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Bone grown from human embryonic stem cells

Date:
May 14, 2012
Source:
New York Stem Cell Foundation
Summary:
Human embryonic stem cells can now be used to grow bone tissue grafts for use in research and potential therapeutic application. The study is the first example of using bone cell progenitors derived from human embryonic stem cells to grow compact bone tissue in quantities large enough to repair centimeter-sized defects.

New work is a significant step forward in using pluripotent stem cells to repair and replace bone tissue in patients. Bone replacement therapies are relevant in treating patients with a variety of conditions, including wounded military personnel, patients with birth defects, or patients who have suffered other traumatic injury.
Credit: © Marco Desscouleurs / Fotolia

Dr. Darja Marolt, an Investigator at The New York Stem Cell Foundation (NYSCF) Laboratory, is lead author on a study showing that human embryonic stem cells can be used to grow bone tissue grafts for use in research and potential therapeutic application. Dr. Marolt conducted this research as a post-doctoral NYSCF -- Druckenmiller Fellow at Columbia University in the laboratory of Dr. Gordana Vunjak- Novakovic.

The study, published in the early online edition of Proceedings of the National Academy of Sciences during the week of May 14th, is the first example of using bone cell progenitors derived from human embryonic stem cells to grow compact bone tissue in quantities large enough to repair centimeter-sized defects. When implanted in mice and studied over time, the implanted bone tissue supported blood vessel ingrowth, and continued development of normal bone structure, without demonstrating any incidence of tumor growth.

Dr. Marolt's work is a significant step forward in using pluripotent stem cells to repair and replace bone tissue in patients. Bone replacement therapies are relevant in treating patients with a variety of conditions, including wounded military personnel, patients with birth defects, or patients who have suffered other traumatic injury.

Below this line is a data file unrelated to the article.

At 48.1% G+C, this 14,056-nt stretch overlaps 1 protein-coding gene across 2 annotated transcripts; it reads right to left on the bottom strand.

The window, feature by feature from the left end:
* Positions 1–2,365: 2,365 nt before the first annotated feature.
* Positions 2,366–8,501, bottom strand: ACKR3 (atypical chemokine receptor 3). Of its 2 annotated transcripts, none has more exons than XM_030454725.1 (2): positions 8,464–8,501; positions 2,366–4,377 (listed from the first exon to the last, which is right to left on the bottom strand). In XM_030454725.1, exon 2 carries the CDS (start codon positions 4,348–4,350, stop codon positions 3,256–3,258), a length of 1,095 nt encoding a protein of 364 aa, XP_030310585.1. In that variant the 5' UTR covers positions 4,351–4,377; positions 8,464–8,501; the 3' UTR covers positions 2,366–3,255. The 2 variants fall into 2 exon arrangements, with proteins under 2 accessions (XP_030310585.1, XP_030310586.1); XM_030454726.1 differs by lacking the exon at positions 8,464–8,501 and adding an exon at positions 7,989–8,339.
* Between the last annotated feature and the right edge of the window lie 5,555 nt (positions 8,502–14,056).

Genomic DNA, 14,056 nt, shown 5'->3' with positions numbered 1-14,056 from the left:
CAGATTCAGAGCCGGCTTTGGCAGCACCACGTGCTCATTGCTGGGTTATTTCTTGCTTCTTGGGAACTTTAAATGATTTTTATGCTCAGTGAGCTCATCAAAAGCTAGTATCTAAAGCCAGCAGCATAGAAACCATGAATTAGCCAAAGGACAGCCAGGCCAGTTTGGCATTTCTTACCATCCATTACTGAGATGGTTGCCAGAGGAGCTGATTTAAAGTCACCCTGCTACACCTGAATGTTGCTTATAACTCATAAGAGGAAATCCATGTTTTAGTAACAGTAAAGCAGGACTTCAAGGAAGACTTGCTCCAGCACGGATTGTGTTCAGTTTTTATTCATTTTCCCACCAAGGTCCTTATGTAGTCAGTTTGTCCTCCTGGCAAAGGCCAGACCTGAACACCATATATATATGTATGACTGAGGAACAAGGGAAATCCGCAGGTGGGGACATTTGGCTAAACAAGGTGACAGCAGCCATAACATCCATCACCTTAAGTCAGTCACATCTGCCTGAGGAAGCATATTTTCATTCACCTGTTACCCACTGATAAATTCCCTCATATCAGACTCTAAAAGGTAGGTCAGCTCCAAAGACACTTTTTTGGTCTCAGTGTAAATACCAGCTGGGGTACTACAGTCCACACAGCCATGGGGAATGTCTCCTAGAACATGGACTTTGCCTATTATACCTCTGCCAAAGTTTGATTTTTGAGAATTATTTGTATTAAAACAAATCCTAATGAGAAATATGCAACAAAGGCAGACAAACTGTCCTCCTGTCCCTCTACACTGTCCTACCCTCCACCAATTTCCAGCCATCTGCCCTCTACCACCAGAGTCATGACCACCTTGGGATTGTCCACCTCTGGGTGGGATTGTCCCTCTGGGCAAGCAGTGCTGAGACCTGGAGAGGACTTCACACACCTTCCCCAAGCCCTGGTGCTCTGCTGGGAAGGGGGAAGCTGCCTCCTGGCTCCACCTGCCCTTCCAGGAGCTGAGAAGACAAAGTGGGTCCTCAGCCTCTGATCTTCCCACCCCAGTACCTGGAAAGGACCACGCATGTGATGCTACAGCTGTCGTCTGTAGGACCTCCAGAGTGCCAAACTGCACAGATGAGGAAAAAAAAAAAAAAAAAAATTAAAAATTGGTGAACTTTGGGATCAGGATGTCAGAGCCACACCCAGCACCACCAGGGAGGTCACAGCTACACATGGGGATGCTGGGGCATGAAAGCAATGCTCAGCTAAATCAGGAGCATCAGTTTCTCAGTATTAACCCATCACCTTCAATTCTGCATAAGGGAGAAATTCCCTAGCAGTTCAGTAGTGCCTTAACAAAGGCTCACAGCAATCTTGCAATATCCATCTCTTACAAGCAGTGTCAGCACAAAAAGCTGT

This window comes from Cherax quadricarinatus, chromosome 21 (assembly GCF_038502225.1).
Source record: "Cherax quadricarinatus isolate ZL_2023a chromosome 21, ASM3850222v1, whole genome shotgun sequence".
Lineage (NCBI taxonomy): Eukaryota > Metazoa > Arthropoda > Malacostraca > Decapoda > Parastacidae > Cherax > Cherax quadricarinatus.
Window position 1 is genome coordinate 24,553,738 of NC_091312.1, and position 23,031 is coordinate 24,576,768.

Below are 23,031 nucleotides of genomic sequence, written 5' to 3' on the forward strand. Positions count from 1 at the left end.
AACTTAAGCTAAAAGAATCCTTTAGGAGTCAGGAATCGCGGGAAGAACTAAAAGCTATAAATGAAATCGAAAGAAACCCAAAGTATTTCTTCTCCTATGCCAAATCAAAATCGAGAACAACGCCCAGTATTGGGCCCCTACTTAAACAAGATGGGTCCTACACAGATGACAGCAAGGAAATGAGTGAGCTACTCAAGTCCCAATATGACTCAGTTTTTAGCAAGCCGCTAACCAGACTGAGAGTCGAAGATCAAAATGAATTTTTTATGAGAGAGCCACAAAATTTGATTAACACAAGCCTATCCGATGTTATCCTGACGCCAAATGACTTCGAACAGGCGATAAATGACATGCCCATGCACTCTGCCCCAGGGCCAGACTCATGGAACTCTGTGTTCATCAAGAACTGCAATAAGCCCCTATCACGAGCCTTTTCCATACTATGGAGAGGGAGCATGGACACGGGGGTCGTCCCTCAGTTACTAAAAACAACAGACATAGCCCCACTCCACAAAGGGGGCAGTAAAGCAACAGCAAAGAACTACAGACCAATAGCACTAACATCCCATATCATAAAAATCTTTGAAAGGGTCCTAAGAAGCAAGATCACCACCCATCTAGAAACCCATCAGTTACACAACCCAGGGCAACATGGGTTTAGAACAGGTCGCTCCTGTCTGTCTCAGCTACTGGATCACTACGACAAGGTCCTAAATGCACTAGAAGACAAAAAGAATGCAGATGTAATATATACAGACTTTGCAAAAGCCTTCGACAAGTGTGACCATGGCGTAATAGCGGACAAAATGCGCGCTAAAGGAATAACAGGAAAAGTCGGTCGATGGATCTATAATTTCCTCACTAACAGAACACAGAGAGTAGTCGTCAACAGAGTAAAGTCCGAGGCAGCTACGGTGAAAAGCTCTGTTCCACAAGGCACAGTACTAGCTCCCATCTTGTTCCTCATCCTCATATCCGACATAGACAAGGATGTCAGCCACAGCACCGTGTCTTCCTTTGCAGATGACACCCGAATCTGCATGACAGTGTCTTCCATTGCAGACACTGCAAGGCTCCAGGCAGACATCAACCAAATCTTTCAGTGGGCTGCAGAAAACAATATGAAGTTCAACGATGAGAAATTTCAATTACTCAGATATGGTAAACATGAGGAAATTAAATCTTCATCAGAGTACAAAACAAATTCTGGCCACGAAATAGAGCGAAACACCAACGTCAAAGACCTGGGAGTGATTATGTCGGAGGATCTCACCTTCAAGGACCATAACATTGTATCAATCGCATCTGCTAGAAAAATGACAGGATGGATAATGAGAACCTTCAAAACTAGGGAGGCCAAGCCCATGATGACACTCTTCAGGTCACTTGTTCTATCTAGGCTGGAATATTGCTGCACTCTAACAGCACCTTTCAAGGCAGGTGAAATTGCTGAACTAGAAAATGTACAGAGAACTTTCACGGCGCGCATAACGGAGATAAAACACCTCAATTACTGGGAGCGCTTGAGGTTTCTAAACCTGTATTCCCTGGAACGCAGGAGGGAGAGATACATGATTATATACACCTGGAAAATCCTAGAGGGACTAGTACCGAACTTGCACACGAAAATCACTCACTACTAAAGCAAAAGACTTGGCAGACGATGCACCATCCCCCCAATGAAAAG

Since conducting this work as proof of principle at Columbia University, Dr. Marolt has continued to build upon this research as an Investigator in the NYSCF Laboratory, developing bone grafts from induced pluripotent stem (iPS) cells. iPS cells are similar to embryonic stem cells in that they can also give rise to nearly any type of cell in the body, but iPS cells are produced from adult cells and as such are individualized to each patient. By using iPS cells rather than embryonic stem cells to engineer tissue, Dr. Marolt hopes to develop personalized bone grafts that will avoid immune rejection and other implant complications.

The New York Stem Cell Foundation has supported Dr. Marolt's research throughout her career, first through a NYSCF -- Druckenmiller Fellowship to fund her post-doctoral work at Columbia University, and now with a NYSCF -- Helmsley Investigator Award at The New

York Stem Cell Foundation Laboratory. "The continuity of funding provided by NYSCF has allowed me to continue my research uninterrupted, making progress more quickly than would have otherwise been possible," Dr. Marolt said.


Story Source:

The above story is based on materials provided by New York Stem Cell Foundation. Note: Materials may be edited for content and length.


Journal Reference:

  1. Darja Marolt, Iván Marcos Campos, Sarindr Bhumiratana, Ana Koren, Petros Petridis, Geping Zhang, Patrice F. Spitalnik, Warren L. Grayson, and Gordana Vunjak-Novakovic. Engineering bone tissue from human embryonic stem cells. Proceedings of the National Academy of Sciences, May 14, 2012 DOI: 10.1073/pnas.1201830109

Cite This Page:

New York Stem Cell Foundation. "Bone grown from human embryonic stem cells." ScienceDaily. ScienceDaily, 14 May 2012. <www.sciencedaily.com/releases/2012/05/120514161616.htm>.
New York Stem Cell Foundation. (2012, May 14). Bone grown from human embryonic stem cells. ScienceDaily. Retrieved August 1, 2014 from www.sciencedaily.com/releases/2012/05/120514161616.htm
New York Stem Cell Foundation. "Bone grown from human embryonic stem cells." ScienceDaily. www.sciencedaily.com/releases/2012/05/120514161616.htm (accessed August 1, 2014).

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